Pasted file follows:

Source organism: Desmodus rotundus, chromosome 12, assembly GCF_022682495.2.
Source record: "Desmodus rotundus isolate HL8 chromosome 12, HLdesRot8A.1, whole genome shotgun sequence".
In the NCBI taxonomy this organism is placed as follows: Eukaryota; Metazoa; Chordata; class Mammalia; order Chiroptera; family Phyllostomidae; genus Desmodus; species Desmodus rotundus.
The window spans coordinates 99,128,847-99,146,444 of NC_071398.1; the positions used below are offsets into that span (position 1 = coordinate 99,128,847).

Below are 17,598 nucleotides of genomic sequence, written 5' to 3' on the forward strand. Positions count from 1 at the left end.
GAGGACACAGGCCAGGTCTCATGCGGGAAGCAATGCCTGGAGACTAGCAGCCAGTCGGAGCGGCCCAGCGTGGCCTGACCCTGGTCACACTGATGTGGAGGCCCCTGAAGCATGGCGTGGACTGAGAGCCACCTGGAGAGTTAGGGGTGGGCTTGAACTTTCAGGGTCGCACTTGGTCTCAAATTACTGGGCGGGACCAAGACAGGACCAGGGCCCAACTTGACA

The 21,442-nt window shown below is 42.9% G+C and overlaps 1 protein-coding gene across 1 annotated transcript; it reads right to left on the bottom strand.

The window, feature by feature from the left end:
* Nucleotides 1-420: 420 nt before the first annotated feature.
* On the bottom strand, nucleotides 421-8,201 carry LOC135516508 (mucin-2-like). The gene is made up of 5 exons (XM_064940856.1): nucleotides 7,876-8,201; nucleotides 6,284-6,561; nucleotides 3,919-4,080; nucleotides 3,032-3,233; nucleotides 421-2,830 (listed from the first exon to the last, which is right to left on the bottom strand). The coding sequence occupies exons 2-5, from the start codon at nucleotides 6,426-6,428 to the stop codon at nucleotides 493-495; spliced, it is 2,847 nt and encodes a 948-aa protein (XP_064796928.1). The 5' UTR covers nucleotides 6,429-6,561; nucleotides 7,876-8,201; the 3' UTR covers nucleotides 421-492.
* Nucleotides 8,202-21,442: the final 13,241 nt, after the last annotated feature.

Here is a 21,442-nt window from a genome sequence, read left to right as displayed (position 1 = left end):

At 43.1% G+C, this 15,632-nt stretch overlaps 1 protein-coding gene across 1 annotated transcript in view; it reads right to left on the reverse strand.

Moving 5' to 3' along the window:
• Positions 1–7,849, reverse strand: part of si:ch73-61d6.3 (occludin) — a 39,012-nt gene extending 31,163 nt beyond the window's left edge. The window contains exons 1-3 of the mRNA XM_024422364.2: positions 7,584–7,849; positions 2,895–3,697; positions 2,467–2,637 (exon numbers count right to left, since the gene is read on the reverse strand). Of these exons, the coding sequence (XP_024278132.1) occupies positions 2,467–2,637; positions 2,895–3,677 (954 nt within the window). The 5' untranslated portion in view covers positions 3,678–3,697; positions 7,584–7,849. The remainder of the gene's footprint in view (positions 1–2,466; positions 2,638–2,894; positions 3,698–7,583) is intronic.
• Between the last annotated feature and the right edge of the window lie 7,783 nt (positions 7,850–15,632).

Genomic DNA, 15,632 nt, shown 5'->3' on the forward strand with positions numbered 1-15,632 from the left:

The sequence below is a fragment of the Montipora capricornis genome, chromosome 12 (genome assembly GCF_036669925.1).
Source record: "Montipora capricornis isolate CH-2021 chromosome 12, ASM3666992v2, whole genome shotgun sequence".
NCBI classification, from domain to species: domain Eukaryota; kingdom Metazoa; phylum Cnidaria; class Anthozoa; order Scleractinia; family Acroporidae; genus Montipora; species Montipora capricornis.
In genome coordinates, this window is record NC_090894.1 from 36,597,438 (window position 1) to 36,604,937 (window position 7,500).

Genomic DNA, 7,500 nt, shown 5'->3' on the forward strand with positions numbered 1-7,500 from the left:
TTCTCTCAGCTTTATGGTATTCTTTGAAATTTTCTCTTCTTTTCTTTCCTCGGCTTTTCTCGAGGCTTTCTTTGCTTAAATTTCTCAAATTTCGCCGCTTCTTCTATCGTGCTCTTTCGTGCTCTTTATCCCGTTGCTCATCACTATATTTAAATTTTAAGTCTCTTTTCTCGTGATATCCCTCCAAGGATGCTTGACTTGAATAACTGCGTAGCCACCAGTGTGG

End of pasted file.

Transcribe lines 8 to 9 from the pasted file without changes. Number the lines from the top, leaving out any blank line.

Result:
The window, feature by feature from the left end:
* Nucleotides 1-420: 420 nt before the first annotated feature.